Originally published by The NY Times
It should have been a bustling Sunday at the sprawling outdoor mall abutting the Mexican border here. The Christmas sales were supposed to pack the parking lot that runs along a barbed wire fence in San Ysidro, one of the busiest border crossings in the world.
But instead of a post-Thanksgiving rush, San Ysidro was a scene of tense chaos over the weekend, with United States border agents firing tear gas over the border at hundreds of Central American migrants trying to storm the fence. The border crossing was shut down entirely for more than five hours, and for the first time in the nearly two decades since the Las Americas outlet mall opened, it closed its doors for the day.
The economic impact was deep and immediate in the border area, where retail businesses depend on cross-border traffic — at least 90 percent of retail customers in San Ysidro come from Mexico, according to the local Chamber of Commerce. Sunday’s shutdown meant a loss of an estimated $5.3 million for the 650 businesses in the area, said Jason Wells, the group’s executive director.
“We’re in a critical time of the year for everyone whose livelihood depends on this,” Mr. Wells said. “It’s surreal, I would say it’s almost at the point that it’s scary. We now have a military helicopter overhead, you see people running through canals. Meanwhile, people here are simply trying to be responsible and live.”
Nearly all of the more than 20 lanes of traffic at the San Ysidro crossing were open Monday morning. Many of the thousands of people waiting in line were among those who drive across the border daily, monitoring wait times the same way commuters in other parts of the country track freeway traffic and train delays. Monday morning’s traffic was unusually light.
“If people are staying home because they are worried, the economic impact is obviously huge — we have 73 million crossings a year and we know that the region’s $255 billion gross regional product depends on cross-border commerce,” said Jerry Sanders, the former Republican mayor of San Diego who now runs the city’s regional Chamber of Commerce. Around 70,000 vehicles and 20,000 pedestrians cross each day, Mr. Sanders said, with roughly one-third of them entering the United States to work.
“If we have an atmosphere where people stop doing business because they can’t come across easily, we are going to have a major problem,” he said.
For weeks now, Mr. Sanders and his staff have been alerted when Border Patrol officials briefly shut down the border for practice drills, which he said has allowed local businesses to plan accordingly. But he dismissed President Trump’s threat to shut down the border entirely if necessary to prevent what he has described as an “invasion” of migrants from Central America, many of them families with children, seeking asylum in the United States.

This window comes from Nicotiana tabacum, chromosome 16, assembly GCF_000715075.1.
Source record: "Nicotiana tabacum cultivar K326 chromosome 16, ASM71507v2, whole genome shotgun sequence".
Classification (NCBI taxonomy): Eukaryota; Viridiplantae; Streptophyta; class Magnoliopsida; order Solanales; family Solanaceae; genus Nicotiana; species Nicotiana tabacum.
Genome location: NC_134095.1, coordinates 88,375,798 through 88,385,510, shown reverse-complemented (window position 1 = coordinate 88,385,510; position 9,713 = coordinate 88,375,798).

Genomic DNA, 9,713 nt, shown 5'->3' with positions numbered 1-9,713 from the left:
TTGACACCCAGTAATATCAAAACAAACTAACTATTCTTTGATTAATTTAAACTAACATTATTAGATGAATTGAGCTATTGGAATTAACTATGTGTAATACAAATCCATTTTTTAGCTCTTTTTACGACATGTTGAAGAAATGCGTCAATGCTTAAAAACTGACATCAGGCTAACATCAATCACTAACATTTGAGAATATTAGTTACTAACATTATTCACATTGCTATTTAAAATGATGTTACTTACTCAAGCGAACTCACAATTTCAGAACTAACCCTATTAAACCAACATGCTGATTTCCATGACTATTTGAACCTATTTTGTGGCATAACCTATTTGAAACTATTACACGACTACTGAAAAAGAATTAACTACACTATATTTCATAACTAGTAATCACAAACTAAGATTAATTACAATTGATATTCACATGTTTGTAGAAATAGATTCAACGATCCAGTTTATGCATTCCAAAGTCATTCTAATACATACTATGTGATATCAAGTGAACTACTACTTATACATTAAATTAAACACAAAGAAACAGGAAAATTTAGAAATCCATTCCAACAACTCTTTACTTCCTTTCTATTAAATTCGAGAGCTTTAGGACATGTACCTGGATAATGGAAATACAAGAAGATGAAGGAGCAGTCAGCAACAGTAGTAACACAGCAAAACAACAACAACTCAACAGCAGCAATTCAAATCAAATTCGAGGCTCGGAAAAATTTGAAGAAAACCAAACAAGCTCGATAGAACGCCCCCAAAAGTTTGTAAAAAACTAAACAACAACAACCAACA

“That’s simply not reasonable and that’s simply not plausible — you’re talking about north of $600 billion in trade,” Mr. Sanders said. Already, he said, Sunday’s shutdown “made it real very quickly.”
“There is going to be impact if this happens again,” he said.
The San Ysidro shopping centers were mostly empty once again on Monday. Employees and regular shoppers at the outlet mall said they assumed it was because of concern over the chaos on Sunday. Black security helicopters flew low over the border area throughout the afternoon again on Monday, drowning out the amplified holiday music.
Maria Robledo-Sanchez, 50, said she had been trying to return home to the United States from Mexico on Sunday when she noticed foot traffic at the port of entry suddenly grind to a halt, creating a long line. Soon a heavy contingent of law enforcement officers gathered, she said, and she heard loud booms nearby and what looked like smoke rising. Later, she learned it was tear gas fired at migrants who had tried to storm the border fence.
“It was chaos. It was chaos,” she said, growing tearful. “It wasn’t until much later I realized what was happening.”
Ms. Robledo-Sanchez, who was born in Mexico but has lived in the United States for decades, crosses into Tijuana several times a week to visit family and go shopping. It normally takes her about 10 minutes to get through the crossing as an American citizen, she said, but on Sunday, it took about five hours.
Sunil Gakhreja, 43, a San Ysidro perfume wholesaler, said that his business had seen a sharp downturn in customers since an early contingent from a caravan of migrants first arrived in Tijuana, on the other side of the border, about two weeks ago. Ninety-five percent of his customers, he said, come from Mexico to buy perfumes in bulk to redistribute on the Mexican side of the border. He has seen few new customers in weeks, and his core clients, he said, have been skittish about making the trek across the border.
“There’s a lot of uncertainty and a sense of fear going on,” he said.
Ms. Robledo-Sanchez said she was crossing back into Tijuana on Monday to bring several packages of undergarments to some of the Central American migrants whom she had met while she was there. The garments are of better quality and cheaper than what they can buy in Mexico, she said, and she wanted to do what she could to help.
Still, she was bringing some extra money with her — in case the border closed down again. No one, she said, knows what to expect next.